**Warning from Psychoanalyst: Parents Urged to Reflect on Pushing Kids to the Limit**

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Numerous parents are currently exerting excessive pressure on their children — and are encouraged to relax and assess their behaviors.

During a discussion on fostering resilient children, Erica Komisar, a clinical social worker, psychoanalyst, and parenting authority based in New York City, advised parents to “ease off” and critically evaluate their conduct.

Even as far back as twenty years ago, she observed a concerning trend: “I noticed an increasing number of referrals for younger children,” she shared in an interview with Columbia Magazine for its winter 2023-24 edition.

“I used to consult for preschools and elementary schools in Manhattan, and I witnessed a rising trend of early diagnoses and medication for anxiety and depression among children. I delved into every available research on the subject.”

She acknowledged that while the “overwhelming majority” of parents desire the best for their children, there is often confusion about what constitutes the “best.”

“Some parents pressure their children to achieve perfect grades. I’ve had numerous parents bring their kids to my office over a B grade, convinced that something is amiss.”

Today’s world is notably more complex and competitive, leading many parents to incessantly push their children, she noted.

She highlighted that the pressure is not solely from parents but also from the surrounding environment.

Parents are urged to contemplate the following insights, as proposed by a psychoanalyst: “How do you define success in your child’s life? Shouldn’t it encompass their happiness and mental well-being?”

Consequently, “we are driving these children to the edge.”

Her advice to parents for rectifying this situation is simple yet profound.

They must “ease off. Cultivate self-awareness and introspection.”

In a similar vein, parents should ponder this fundamental question: “How do you define success in your child’s life? Shouldn’t it involve their happiness and mental equilibrium?”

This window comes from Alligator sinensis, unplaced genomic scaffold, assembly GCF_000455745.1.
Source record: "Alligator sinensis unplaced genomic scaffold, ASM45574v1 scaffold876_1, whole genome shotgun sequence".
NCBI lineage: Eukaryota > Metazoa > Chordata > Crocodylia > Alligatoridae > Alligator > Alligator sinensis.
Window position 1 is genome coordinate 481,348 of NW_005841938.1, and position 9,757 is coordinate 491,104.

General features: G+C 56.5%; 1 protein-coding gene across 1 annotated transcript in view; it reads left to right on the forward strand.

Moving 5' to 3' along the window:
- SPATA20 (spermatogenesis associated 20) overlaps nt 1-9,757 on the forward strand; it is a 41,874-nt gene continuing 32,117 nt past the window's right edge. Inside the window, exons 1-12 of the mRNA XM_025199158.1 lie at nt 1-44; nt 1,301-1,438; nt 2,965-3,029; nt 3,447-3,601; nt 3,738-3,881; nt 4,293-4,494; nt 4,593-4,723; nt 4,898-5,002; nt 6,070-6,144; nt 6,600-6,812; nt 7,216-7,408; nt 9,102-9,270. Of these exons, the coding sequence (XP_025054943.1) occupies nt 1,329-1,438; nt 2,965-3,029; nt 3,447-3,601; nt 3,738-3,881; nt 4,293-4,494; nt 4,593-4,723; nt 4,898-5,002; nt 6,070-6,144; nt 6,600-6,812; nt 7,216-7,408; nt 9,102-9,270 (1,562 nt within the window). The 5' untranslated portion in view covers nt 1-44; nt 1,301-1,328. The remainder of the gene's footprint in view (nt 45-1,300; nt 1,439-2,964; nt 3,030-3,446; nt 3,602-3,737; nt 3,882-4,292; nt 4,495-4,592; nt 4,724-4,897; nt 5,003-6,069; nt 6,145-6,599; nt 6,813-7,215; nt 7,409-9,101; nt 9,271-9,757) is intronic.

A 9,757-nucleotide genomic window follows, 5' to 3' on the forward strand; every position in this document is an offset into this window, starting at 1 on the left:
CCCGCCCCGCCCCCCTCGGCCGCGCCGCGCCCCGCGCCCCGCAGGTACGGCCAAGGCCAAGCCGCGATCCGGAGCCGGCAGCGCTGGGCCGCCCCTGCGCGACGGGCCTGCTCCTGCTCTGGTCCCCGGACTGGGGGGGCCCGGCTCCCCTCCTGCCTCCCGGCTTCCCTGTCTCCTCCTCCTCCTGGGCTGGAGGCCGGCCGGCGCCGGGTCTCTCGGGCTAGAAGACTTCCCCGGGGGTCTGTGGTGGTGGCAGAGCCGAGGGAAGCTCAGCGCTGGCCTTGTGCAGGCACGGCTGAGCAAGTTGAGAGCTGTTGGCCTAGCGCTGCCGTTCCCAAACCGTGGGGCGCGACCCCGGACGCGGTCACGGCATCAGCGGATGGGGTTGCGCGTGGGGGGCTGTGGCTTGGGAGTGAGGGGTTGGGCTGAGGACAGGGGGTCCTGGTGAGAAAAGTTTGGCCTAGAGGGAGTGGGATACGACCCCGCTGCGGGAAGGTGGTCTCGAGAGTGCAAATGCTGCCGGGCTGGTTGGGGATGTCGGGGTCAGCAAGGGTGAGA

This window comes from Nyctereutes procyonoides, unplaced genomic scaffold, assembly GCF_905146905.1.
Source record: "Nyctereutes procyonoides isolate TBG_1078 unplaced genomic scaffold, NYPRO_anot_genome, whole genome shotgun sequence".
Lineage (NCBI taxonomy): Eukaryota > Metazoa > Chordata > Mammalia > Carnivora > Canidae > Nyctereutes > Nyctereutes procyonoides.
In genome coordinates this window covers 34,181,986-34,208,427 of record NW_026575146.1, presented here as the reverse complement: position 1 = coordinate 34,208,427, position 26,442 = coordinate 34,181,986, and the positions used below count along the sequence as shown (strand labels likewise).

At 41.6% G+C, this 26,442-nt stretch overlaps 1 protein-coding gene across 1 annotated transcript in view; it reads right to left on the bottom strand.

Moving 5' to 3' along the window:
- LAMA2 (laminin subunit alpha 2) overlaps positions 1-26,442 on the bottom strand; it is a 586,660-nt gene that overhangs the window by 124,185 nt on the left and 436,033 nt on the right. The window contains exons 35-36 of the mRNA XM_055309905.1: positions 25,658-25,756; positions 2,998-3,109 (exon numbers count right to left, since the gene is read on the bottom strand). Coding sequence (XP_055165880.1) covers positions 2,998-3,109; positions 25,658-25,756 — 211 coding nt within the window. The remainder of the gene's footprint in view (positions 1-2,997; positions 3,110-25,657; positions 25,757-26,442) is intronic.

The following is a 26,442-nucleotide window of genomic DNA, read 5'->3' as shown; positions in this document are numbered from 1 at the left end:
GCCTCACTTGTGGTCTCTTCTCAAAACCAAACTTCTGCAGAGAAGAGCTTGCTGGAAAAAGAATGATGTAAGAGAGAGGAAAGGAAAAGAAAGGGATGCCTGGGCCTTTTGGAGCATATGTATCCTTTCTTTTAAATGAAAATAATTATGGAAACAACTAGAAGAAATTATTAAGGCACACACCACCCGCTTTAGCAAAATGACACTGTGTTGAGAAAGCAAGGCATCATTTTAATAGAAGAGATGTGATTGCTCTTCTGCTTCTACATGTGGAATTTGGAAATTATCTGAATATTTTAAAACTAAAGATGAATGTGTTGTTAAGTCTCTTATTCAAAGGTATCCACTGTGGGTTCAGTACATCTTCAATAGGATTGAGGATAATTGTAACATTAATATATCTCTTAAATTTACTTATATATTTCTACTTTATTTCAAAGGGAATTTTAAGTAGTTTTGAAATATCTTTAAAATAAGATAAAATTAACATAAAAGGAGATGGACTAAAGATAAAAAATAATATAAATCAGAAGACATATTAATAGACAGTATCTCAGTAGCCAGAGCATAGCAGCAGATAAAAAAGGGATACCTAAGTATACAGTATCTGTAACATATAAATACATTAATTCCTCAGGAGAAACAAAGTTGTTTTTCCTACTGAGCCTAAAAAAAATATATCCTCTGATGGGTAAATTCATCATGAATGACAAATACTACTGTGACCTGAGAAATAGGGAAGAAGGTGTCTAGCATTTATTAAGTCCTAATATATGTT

Komisar, who obtained a master’s degree from Columbia University’s School of Social Work, recommended that parents and caregivers “spend as much time as possible with their children while they are under the same roof… [But] be nonjudgmental. Foster open communication.”

She strongly discouraged helicopter parenting.

Parents should assist their children in “learning to cope with overwhelming experiences” rather than “excessively doing things for them.”

A crucial point to note is that if any parent suspects signs of suicidal tendencies in their child, immediate evaluation is imperative.

Komisar emphasized the importance of helping children discover a balance and their strengths, while acknowledging their limitations, as the cornerstone of fostering resilience.

She remarked, “Today’s parenting and education induce anxiety in kids and parents by presupposing that children must excel in every aspect — a recipe for breakdown.”

Instead, “parents can introduce their children to new activities without expecting them to excel or derive pleasure from them.”

Komisar pointed out, “Anxiety in parents is transmitted to children verbally and non-verbally. When parents are imbalanced or excessively focused on academic and material success, children bear the brunt.”

A recent survey of 2,000 adults revealed that many individuals wish they could offer valuable advice to their younger selves, as reported by Fox News Digital previously.

Among the suggestions relevant to parenting and beyond: “Relax and savor the journey.”

Furthermore, “prioritize your mental well-being.”

Lastly, “celebrate small victories.”

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